Mapping the Rivera and Cocos subduction zone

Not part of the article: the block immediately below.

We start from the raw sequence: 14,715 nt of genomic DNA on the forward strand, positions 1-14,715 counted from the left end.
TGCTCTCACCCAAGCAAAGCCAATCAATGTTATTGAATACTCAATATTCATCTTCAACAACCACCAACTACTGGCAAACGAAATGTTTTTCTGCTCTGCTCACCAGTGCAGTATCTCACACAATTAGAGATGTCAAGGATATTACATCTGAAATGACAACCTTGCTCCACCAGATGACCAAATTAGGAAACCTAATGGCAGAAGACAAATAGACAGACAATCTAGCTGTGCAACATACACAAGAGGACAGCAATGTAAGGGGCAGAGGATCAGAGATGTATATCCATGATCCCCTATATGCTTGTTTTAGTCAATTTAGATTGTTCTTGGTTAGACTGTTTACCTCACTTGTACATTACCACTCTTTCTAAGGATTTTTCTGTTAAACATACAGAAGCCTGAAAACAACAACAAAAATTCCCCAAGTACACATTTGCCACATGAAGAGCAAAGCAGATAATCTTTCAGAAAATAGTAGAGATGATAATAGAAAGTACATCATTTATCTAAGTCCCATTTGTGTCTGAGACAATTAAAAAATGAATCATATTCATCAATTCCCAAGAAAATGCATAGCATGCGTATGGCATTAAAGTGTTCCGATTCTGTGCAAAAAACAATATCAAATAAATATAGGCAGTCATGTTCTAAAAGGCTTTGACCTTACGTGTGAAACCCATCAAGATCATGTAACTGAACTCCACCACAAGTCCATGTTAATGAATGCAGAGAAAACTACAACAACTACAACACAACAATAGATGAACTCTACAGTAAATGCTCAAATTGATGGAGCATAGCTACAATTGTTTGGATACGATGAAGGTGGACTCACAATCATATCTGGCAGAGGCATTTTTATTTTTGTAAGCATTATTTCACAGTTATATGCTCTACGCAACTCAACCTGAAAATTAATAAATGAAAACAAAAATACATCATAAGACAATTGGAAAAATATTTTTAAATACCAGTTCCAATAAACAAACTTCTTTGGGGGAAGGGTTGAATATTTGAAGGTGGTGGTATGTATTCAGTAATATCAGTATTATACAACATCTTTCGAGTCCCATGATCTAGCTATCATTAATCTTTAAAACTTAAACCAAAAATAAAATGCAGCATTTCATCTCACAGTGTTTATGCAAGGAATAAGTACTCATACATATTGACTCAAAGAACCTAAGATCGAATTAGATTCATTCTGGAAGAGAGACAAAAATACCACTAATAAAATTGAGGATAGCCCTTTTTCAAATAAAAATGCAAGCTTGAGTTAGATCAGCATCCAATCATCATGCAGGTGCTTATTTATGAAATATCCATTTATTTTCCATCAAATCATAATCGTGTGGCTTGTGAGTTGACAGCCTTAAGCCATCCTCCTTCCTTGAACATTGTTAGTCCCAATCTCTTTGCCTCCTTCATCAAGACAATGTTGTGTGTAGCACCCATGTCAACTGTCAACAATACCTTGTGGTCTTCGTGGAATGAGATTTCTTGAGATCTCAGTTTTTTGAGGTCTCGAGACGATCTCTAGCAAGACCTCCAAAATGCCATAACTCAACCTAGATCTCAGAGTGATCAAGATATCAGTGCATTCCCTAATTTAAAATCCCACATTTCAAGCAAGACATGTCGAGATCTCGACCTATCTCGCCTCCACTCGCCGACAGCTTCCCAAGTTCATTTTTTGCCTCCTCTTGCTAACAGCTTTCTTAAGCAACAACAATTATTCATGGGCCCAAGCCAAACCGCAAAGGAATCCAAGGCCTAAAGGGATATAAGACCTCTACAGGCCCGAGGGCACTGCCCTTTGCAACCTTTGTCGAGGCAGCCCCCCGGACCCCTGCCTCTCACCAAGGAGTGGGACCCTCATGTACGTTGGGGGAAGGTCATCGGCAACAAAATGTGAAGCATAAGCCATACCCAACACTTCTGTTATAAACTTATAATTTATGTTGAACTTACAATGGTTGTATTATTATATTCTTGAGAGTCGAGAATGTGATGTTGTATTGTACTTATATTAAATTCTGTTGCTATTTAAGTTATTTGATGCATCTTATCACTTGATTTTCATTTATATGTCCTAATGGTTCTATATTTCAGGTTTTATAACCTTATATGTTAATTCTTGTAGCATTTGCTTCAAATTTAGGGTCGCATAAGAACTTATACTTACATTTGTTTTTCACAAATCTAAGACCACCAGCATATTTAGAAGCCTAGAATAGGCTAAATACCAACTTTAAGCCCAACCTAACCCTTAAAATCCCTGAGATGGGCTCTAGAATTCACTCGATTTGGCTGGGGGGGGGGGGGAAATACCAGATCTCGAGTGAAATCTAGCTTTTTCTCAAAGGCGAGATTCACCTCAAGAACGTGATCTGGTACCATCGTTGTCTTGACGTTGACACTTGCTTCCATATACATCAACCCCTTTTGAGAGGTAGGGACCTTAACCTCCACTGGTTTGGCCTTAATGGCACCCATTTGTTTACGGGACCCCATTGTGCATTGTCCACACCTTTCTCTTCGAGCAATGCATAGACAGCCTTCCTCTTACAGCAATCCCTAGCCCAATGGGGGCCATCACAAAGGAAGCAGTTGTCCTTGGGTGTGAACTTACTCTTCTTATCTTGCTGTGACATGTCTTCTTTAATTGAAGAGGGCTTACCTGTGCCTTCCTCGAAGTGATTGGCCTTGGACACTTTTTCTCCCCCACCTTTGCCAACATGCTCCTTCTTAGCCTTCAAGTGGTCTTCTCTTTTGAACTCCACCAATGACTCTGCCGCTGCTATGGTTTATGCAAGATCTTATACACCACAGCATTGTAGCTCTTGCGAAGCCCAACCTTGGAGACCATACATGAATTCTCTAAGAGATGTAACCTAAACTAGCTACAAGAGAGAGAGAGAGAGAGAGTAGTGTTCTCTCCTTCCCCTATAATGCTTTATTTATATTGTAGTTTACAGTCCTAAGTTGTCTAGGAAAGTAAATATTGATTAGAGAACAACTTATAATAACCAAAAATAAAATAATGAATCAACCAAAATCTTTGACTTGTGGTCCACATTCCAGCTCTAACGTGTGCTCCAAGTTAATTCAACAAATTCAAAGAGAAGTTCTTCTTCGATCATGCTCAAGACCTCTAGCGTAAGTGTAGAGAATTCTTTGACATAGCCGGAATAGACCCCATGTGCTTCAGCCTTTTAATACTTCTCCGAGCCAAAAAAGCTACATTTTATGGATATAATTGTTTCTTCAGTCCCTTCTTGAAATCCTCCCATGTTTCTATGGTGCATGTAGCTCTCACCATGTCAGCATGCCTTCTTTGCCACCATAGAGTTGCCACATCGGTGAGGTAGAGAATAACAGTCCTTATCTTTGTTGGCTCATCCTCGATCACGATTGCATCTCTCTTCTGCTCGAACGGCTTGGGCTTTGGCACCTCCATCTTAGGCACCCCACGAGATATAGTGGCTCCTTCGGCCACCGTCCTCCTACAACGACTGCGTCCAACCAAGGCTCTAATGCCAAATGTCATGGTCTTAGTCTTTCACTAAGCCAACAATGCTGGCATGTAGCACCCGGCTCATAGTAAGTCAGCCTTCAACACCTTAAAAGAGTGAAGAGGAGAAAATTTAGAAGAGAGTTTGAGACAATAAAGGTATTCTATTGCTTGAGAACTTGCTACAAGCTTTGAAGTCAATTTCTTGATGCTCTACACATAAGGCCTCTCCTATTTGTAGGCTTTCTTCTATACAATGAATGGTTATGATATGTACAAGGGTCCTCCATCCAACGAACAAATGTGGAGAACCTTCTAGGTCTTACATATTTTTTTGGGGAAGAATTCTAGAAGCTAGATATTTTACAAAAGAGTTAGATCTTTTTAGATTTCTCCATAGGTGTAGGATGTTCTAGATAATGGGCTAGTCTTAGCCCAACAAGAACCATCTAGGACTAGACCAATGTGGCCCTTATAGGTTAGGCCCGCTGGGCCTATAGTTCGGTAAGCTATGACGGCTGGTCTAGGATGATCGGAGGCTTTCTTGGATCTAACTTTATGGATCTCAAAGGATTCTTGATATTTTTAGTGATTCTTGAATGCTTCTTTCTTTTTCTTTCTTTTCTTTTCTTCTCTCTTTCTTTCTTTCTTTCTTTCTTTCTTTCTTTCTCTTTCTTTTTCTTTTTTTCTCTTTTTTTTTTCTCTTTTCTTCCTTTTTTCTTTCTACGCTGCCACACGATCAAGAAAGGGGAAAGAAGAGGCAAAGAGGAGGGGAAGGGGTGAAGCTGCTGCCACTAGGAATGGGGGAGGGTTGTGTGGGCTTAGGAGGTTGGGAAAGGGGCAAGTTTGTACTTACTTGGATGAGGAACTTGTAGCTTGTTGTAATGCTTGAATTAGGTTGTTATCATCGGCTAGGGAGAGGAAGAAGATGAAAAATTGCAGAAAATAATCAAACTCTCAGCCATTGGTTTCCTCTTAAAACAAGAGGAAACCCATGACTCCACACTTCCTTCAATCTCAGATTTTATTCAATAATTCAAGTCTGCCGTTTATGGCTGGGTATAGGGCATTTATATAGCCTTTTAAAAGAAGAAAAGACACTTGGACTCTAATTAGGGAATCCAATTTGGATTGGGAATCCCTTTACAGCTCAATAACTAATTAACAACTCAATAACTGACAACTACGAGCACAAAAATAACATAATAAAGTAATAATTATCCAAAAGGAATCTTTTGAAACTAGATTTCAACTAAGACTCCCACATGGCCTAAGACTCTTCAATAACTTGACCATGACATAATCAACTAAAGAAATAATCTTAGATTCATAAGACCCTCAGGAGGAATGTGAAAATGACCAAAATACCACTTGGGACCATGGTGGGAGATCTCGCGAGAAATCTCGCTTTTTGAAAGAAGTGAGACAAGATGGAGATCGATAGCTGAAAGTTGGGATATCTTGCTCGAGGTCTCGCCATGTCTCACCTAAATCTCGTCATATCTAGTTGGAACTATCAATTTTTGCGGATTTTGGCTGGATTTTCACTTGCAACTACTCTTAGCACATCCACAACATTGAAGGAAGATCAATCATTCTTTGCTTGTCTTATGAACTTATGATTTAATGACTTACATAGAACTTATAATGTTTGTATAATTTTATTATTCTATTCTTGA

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The crust and upper mantle seismic structure beneath southwestern Mexico was investigated using several techniques including teleseismic tomography using 3D raytracing, a joint tomographic inversion of teleseismic and regional data that included relocation of regional seismicity, and a P to S converted wave study. The data used in these studies came from a broadband seismic deployment called MARS. The seismic deployment lasted 1.5 years from January 2006 to June 2007 and the stations covered much of Jalisco and Colima states as well as the western part of Michoacan states. At depth less than 50 km, P-wave receiver function images show a clear dipping slow velocity anomaly above a fast velocity layer. The slow anomaly convertor seen in receiver functions is directly above a fast dipping seismic anomaly seen in regional tomography results. The slow velocity with high Vp/Vs ratio is interpreted as a high pore fluid pressure zone within the upper layer of subducting oceanic crust. Regional seismicity was located using the double difference technique and then relocated in a tomography inversion. The seismicity is located very close to the slow dipping boundary to depths of 30-35 km and thus along the plate interface between the subducted and overlying plate. Deeper events are below the slow layer and thus are intraplate. Receiver function results also show a weaker continental Moho signal above the dipping slab that I interpret as a region of mantle serpentinization in the mantle wedge. Inland of the subduction zone, a clear Moho is observed with a maximum thickness of near 42 km although it thins to near 36 km depth towards the north approaching the Tepic-Zacoalco Rift. Using H-K analysis to examine Vp/Vs ratios in the crust, I find a band of very high Vp/Vs along the Jalisco Volcanic lineament as well as beneath the Michoacan-Guanajuato volcanic field. These observations suggest the continental crust is warm and possibly partially molten over broad areas associated with these two magmatic regions and not just locally beneath the volcanoes. I also found seismicity associated with the Jalisco Volcanic Lineament but it was trenchward of the volcanoes. This may indicate extension in this region is part of the explanation for this magmatic activity. At depths below 100 km, the tomography results show clear fast anomalies, about 0.3 km/s faster than the reference model, dipping to the northeast that I interpret as the subducting Rivera and Cocos plates. Tomography models show that the Rivera slab is dipping much steeper than the Cocos plate at depth. Below 150 km depth, the Rivera plate shows an almost vertical dip supporting the interpretation that the slab has steepened through time beneath Jalisco leading to a coastward migration of young volcanism with mixed geochemical signatures. The location of the young volcanism of the Jalisco Volcanic Lineament is just at the edge of the steeply dipping slab seen in the tomography. The magmatism is thus likely a nascent arc. The models also display evidence of a gap between the Rivera and Cocos plates that increases in width with depth marking the boundary between the two plates. The gap lies just to the west of Colima graben and allows asthenosphere to rise above the plates feeding Colima volcano. Another interesting finding from this study is a possibility of a slab tear along the western edge of the Cocos plate at a depth of about 50 km extending 60 km horizontally. The tear is coincident with a lack of seismicity in this region although there are events below and above the tear.